An evolution of the European regulatory framework

While the US Federal Communications Commission (FCC) voted to repeal Net Neutrality rules in December 2017, the European Union remains strongly committed to them. The adoption of the European regulation (EU)2015/2120 enforces a new fundamental right for citizens of the European Economic Area: a non-discriminatory access to an open Internet.

In addition to the policies for “Safeguarding of open access”, the regulation introduces the quality experienced by the end user as the baseline and states in paragraph 1 of Article 4 (point d and e):

Providers of internet access services shall ensure that any contract which includes internet access services specifies at least the following:

  • a clear and comprehensible explanation of the minimum, normally available, maximum and advertised download and upload speed of the internet access services in the case of fixed networks, or of the estimated maximum and advertised download and upload speed of the internet access services in the case of mobile networks, and how significant deviations from the respective advertised download and upload speeds could impact the exercise of the end-users’ rights laid down in Article 3;
  • a clear and comprehensible explanation of the remedies available to the consumer in accordance with national law in the event of any continuous or regularly recurring discrepancy between the actual performance of the internet access service regarding speed or other quality of service parameters and the performance indicated in accordance with points (a) to (d).

Dura lex, sed lex.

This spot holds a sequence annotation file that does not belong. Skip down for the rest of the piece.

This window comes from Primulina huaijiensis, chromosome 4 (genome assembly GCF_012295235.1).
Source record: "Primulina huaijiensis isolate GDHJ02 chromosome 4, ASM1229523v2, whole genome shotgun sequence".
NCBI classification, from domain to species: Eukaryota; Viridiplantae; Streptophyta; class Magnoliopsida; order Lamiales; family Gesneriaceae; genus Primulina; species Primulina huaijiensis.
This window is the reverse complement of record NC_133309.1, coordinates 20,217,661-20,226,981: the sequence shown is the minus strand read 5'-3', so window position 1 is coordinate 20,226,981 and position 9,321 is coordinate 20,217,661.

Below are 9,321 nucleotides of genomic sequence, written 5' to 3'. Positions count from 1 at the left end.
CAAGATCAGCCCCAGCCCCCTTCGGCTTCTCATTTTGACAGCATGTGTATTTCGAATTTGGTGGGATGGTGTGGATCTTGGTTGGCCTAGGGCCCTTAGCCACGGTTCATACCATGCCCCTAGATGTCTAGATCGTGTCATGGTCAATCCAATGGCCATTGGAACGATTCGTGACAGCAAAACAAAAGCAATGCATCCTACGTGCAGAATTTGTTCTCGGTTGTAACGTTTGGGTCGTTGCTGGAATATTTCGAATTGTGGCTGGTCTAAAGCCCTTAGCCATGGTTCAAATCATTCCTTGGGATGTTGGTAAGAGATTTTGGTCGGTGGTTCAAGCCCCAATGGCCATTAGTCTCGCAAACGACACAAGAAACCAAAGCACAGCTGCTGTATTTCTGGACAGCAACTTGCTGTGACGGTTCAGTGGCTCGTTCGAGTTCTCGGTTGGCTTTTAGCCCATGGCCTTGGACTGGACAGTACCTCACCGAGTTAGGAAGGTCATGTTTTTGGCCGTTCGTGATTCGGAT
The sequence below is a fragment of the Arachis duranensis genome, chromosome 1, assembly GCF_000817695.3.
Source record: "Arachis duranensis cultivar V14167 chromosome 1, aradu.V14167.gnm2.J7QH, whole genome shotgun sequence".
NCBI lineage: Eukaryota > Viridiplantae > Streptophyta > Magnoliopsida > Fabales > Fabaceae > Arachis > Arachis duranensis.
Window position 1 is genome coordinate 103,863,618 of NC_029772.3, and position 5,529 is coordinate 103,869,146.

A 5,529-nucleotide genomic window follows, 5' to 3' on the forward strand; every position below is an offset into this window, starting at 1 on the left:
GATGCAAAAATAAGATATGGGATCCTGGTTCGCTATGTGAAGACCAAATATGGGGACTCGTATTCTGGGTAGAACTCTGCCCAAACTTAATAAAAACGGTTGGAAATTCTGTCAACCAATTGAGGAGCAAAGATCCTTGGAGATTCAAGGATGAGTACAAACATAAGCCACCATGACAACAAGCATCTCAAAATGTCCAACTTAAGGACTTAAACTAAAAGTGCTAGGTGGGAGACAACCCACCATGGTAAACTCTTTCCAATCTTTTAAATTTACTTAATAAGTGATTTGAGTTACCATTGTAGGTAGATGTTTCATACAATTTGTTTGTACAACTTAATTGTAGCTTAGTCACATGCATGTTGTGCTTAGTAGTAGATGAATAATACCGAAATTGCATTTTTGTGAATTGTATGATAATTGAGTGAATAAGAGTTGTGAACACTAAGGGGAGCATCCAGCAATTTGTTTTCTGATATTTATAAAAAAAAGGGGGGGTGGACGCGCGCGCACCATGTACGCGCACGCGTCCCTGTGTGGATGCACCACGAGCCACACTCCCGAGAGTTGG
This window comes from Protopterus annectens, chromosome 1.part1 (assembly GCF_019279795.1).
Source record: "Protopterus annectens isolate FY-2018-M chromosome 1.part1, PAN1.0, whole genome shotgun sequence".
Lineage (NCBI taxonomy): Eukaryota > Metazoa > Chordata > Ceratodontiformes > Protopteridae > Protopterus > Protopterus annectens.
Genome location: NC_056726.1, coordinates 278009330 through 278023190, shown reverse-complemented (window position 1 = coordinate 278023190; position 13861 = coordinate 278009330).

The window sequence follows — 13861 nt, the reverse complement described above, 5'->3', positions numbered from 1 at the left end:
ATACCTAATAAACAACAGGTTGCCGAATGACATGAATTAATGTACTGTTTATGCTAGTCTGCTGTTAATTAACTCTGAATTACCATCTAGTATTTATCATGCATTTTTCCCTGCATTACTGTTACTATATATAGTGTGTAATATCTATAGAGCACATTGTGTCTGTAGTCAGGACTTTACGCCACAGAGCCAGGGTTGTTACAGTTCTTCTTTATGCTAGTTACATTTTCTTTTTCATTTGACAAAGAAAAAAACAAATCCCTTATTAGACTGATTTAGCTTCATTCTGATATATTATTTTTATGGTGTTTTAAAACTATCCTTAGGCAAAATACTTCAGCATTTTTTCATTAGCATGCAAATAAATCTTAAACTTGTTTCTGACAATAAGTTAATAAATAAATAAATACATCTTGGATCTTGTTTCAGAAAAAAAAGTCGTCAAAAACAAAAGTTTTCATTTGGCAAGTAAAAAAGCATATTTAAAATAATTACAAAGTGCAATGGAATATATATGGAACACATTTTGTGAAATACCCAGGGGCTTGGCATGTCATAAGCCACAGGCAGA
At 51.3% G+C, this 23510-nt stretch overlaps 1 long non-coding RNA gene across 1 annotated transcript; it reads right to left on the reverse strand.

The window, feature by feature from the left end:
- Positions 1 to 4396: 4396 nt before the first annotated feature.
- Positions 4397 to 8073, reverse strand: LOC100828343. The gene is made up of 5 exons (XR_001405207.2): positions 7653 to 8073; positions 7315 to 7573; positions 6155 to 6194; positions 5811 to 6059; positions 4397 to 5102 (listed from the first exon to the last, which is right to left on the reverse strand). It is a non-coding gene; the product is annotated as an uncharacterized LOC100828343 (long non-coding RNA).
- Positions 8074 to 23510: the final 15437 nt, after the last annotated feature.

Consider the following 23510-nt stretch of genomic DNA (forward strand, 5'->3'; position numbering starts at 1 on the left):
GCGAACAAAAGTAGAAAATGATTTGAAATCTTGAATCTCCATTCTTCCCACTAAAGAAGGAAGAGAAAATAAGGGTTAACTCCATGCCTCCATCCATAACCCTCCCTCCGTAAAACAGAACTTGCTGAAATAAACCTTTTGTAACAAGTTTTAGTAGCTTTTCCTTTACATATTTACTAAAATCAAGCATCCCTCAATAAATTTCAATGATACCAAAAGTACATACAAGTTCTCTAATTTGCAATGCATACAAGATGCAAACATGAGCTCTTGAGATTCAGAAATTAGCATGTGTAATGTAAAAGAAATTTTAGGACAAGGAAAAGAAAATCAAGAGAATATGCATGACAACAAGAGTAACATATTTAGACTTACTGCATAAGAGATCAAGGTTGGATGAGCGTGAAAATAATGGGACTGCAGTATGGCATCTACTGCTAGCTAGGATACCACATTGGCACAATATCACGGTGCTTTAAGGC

A challenge for regulators and Internet Service providers

National regulatory agencies have the critical tasks to translate, enforce, and monitor an EU-compliant national implementation. This is leading to different initiatives like the sourcing of a reference system for Net Neutrality Measurement Tool by the Body of European Regulators for Electronic Communications (BEREC), a new Voluntary Code of Conduct released by UK regulator Ofcom in March 2018 or the leverage of the existing ecosystem to build a solution in a partnership mode (“co-construction”) by Arcep, the French regulator.

On the other hand, for “providers of internet access”, the “remedies” aspect of the EU regulation translates into risks of higher OPEX (fixing issues in limited timeframe), increased subscriber CHURN, and potential cash outlay. Concurrently this creates opportunities for the service providers to deliver the best quality of experience. Hence, the critical need for accurate speed testing and better understanding and management of the Quality of Experience (QoE) for all customers.

Quality of Experience, the right way to measure it on fixed access

When looking for a proxy for Quality of Experience assessment, speed is the usual suspect. Accurate throughput measurement is a must, no doubt. However, real Quality of Experience, especially for fixed access, requires a more holistic approach. Let’s take, xDSL access for example.  There is a tradeoff between the achievable rate and the protection of the line (Signal to Noise Ratio). Low SNR target settings will lead to higher rates but might cause an intermittent connection. The availability of the connection over time or connectivity needs to be considered.

Access networks are by design, oversubscribed. For some networks that share a medium such as GPON or HFC, there is resource contention on the “last mile”. For all networks there is resource contention at the access node (for example, a 1Gbps backhaul link to an OLT (GPON access node) which is servicing 10,000 subscribers.). Therefore, the throughput measurement needs to be automated and scheduled on regular basis to take into account peak hours when contention is the highest. It needs to be compared to advertised speeds and cannot any longer be a theoretical maximum throughput that could be achieved in perfect conditions.

Finally, high latency can impact real-time services and should be closely monitored as well.

Those automated measurements need to eventually be available for all subscribers, on all technologies, on a frequent enough basis and therefore they must be done without interference to customer usage. This means they are required to be affordable and account for cross traffic while not competing with it.

All those factors rule out traditional approaches based on manually triggered tests done only on end user devices  (e.g. APP or web browser) or additional dedicated hardware.